Being out in the countryside with my dogs gives me time to think. I’ve learnt the pleasure of solitude without being lonely, and that’s a good feeling for me.

Welcome to "Man with two dogs" - the family website for dog owners and dog walkers.

This is my countryside diary which appears each Saturday in the Dundee Courier newspaper.

A land of lochs

June 29th, 2013

FOINAVEN, ARKLE and Ben Stack were three of the most successful steeplechasers of their day. All owned by Anne, Duchess of Westminster and named after three massive mountains on the Westminster, Reay Forest, estates in north-west Sutherland.

It’s a part of Scotland the Doyenne and I love and has become a favourite holiday destination. We’re back now from a fortnight’s break staying in a cottage between Scourie and Kinlochbervie.

Our first two days were scorchers and the Doyenne remarked that if we’d been in the South of France we should have thought we were in north-west Sutherland!

We had an expedition to Assynt. A legacy of glaciation, its landscape is composed almost entirely of lochs – in fact more water than land if you look at the map. But rising from the bare moorland and blanket bog are the fantastical peaks of Quinag, Canisp, Suilven, Stac Polly, Cul Mor, Cul Beag, Ben More Coigach. Surely one of Scotland’s finest hillwalking destinations.

The only road, the B639, is sandwiched between this uncompromising landscape and the sea. Because we hadn’t been before we followed the finger post to Stoerhead Lighthouse. Built, almost inevitably, by the Stevenson family, it’s the start of the three mile walk to Stoer Point and the Old Man of Stoer.

An enterprising Yorkshire lass called Leigh has parked her Living the Dream Tea Van at the walker’s car park and provides al fresco catering for visitors. Everything is cooked to order and fresh-out-of-the-pan pancakes with syrup and hot chocolate were just the ticket on an overcast Scotch-misty day.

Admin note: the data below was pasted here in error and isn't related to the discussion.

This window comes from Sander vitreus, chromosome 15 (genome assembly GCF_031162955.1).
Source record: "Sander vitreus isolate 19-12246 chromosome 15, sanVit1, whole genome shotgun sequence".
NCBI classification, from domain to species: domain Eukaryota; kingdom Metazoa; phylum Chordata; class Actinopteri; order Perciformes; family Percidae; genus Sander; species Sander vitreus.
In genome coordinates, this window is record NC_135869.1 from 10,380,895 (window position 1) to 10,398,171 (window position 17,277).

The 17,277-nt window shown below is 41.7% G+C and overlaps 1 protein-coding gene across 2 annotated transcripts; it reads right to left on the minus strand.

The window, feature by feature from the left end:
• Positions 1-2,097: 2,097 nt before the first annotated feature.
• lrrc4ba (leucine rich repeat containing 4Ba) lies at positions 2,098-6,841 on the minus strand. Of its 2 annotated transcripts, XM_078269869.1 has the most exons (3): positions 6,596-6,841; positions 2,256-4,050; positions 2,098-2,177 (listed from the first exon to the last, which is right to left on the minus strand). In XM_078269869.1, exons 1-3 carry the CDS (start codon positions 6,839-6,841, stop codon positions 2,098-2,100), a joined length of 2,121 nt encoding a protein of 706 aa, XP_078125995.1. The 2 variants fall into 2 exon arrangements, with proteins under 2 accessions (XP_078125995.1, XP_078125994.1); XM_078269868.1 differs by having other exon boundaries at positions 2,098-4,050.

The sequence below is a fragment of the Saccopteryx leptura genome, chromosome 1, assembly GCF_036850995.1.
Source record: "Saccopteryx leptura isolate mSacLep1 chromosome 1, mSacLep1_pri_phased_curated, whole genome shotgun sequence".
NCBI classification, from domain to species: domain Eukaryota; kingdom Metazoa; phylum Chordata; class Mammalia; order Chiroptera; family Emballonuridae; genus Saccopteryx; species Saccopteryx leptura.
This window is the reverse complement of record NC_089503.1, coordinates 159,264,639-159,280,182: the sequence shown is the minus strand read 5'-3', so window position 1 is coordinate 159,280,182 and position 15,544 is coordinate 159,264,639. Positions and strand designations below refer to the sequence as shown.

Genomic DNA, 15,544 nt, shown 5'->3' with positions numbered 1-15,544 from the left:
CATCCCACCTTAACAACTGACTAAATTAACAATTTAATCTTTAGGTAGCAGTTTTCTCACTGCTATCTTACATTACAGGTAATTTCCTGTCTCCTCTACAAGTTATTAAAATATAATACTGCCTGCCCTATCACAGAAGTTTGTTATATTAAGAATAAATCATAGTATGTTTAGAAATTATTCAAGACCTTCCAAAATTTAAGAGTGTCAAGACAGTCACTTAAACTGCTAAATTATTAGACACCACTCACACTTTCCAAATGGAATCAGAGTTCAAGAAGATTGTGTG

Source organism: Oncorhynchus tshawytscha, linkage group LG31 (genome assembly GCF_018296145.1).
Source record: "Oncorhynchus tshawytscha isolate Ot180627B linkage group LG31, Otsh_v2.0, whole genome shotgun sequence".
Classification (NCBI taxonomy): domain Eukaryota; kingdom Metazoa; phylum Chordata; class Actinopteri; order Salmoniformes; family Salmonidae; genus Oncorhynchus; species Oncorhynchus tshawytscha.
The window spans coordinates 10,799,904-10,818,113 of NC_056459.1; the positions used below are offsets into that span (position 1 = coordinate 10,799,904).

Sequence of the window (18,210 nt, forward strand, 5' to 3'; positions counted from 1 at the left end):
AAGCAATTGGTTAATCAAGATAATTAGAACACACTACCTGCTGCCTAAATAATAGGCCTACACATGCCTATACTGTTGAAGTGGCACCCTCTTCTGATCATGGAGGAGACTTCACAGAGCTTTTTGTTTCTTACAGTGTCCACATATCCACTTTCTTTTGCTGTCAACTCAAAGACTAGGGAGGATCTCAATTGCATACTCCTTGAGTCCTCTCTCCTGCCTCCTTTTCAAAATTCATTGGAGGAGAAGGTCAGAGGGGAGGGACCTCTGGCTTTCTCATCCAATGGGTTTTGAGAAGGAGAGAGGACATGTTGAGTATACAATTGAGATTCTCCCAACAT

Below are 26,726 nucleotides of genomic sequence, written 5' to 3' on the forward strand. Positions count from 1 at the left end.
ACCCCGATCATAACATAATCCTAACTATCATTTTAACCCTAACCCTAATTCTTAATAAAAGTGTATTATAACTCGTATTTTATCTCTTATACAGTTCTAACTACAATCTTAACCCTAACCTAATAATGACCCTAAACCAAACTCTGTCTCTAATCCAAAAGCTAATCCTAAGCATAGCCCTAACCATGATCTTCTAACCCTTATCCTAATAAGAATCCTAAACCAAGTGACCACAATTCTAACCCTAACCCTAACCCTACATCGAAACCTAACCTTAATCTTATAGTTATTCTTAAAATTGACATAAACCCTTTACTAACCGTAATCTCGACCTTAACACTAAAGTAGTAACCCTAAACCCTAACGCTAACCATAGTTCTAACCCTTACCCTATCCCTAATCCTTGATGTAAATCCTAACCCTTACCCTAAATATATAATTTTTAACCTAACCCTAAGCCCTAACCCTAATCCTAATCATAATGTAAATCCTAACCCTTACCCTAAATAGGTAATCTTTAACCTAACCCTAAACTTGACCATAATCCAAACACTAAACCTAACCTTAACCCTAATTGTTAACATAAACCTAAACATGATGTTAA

When she has time to herself Leigh watches minke whales, orcas or killer whales, seals, porpoises and myriad sea birds and is, truly, living her dream.

On the advice of friends we went for a memorable seafood supper at the Shorehouse at Tarbet, overlooking Handa Island. They catch their own shellfish and everything you eat is fresh on the day. Off the beaten track but well worth the effort getting there.

Increasing numbers of greylag geese which have overwintered in Sutherland are staying to breed rather than returning in the spring to their traditional nesting grounds in Greenland. Most mornings we woke to their contented, grunting calls as they fed alongside the sheep on the neighbouring croft.

It’s hoodie crows you see up there, readily identifiable by their slate grey breast and shoulder feathers. They are the northern equivalent of our carrion crow which doesn’t breed so far north.

Ravens, Britain’s biggest crow, appeared intermittently. Despite their ponderous size they are wonderfully agile in flight. I watched them tumbling, just for the joy of it, in the wind thermals above the cliffs at the back of the cottage.

A single greenshank followed the dogs and me for the whole of our walk one evening, piping its tchu-tchu-tchu alarm call all the while. Somewhere on the hillside it had either a nesting mate or chicks.

Parked down by the sea shore we watched a great skua being mobbed and chased off by a single oystercatcher. I suspect that, again, the oystercatcher was protecting young, for skuas are just piratical scavengers that readily take young birds in season.

There’s a healthy population of cuckoos. Practically wherever we stopped we heard at least one calling.

What surprised us was the number of black-throated divers – we must have seen close on a dozen sightings. With sharply defined black and white feathering they are extraordinarily handsome birds. Their discordant, yelping call has been likened to a tortured scream. You can hear a recording in the bird recognition section of the RSPB website.

And the flowers – ladies smock, red and pink wild orchids, white flowering deadnettle which looks like nettle but doesn’t sting, yellow flags in the marshy spot below the cottage, trefoils, heaths, sea pinks down by the shore.

Most dramatic was the flowering gorse. Great banks of it covering the brae faces and along the roadsides – its marzipan scent wafting in the car windows.

And what was the most unlikely thing I saw? Walking the dogs another evening I came across nine greylag geese feeding in a remote field with a black rabbit – a parson, my father would have called it – in the middle of them, casually washing its paws.

Written on Saturday, June 29th, 2013 at 4:59 pm for Weekly.